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Console Wars Explained by Network Effects

During my early adolescent years, I thought about one war of sorts far more often than any armed conflict. This was the competition between the seventh generation of home video game consoles, often dubbed a “console war.” The most vitriolic front in this war did not involve the Nintendo Wii, the console that sold like hot cakes and introduced many more casual gamers to the hobby. Between 2006 and 2013, the most shots were fired between the consoles with the most in common – the high-powered duo of the Playstation 3 from Sony and the Xbox 360 from Microsoft. In 2008, my dad brought home a Playstation 3 (often referred to simply as the PS3) and I was given a side in this conflict. However, over the next few years I often asked myself if mine was the correct side. The reason for this uncertainty is the concept of tipping point; namely how the adoption of a certain product among peers impacts when an individual will decide to also adopt this product.

Countless articles and forum posts have attempted to declare a victor in the seventh generation console war, looking at factors such as processing power, available games, price, and online services to separate the PS3 from the Xbox 360. However, in the world of junior-high boys, these factors were not all that were considered when asking for a console for Christmas or a birthday. What mattered most was which console your best friends played. Playing on a console that no one you knew owned was a lonely experience when your peers were telling tales of their intense Call of Duty matches or wacky Halo 3 games.

I grew up in a small town where everyone knew everyone else and many families stayed in town for generations. This kind of environment is interesting for a network analysis since there are undoubtedly clusters of friends present without a massive number of external ties. So what happened with the console choices of teenagers? Most of the people I knew chose the Xbox 360 as their console of choice. The Microsoft takeover began with a few early adopters in late 2005 and early 2006, about a year before the PS3 launched. With this head start, the seeds were planted for an Xbox cascade. When the PS3 finally launched, a select few people, including me, decided to buy Sony’s latest offering. By around 2010, the battle lines were drawn, and I was grossly outnumbered. I had barely any friends to exchange games or play online with.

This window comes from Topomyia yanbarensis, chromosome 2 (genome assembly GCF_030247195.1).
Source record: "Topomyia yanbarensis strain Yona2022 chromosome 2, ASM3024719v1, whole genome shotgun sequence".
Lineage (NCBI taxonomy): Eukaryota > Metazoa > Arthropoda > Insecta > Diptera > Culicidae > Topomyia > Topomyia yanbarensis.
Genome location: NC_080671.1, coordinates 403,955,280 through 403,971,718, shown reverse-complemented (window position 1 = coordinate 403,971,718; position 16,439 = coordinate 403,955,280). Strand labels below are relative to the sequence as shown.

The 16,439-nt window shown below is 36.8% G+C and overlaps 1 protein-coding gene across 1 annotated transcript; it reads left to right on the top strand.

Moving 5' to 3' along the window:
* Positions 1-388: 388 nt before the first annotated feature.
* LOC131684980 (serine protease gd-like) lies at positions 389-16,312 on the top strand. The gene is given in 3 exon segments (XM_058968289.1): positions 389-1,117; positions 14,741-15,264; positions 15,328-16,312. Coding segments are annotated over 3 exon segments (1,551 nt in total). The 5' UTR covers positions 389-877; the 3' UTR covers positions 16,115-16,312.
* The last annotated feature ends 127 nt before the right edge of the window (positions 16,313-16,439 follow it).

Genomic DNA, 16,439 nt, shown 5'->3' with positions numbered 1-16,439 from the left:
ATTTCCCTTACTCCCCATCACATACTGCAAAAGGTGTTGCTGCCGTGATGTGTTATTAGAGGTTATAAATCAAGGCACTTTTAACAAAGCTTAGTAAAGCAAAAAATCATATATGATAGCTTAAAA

It follows that network effects would influence which console someone chooses; more people, even acquaintances, who owned the same console would mean more chances to try out games before buying them, more people to play online with and more people to enjoy the hype surrounding certain game releases with. So why did I never flip my support to Microsoft? I believe part of this decision can be attributed to the fact that in this case, there is a third choice; owning no console at all. Ties with people without a console would not be in either console’s favor, and only two of my close friends owned a console at all, one PS3 and one Xbox. This fact interacted with another aspect of consoles to make the threshold for switching consoles very high. Once someone owned a console, they would earn a significant payoff from the simple ownership of the console and having even a couple of friends with the same console. Given the high cost of video games and their consoles, the reservation prices that individuals place on them are relatively low. That is when someone already owns a console and has a library of games for it, they are not as willing to pay a high price to have its counterpart due to feature overlap.,2817,2405305,00.asp


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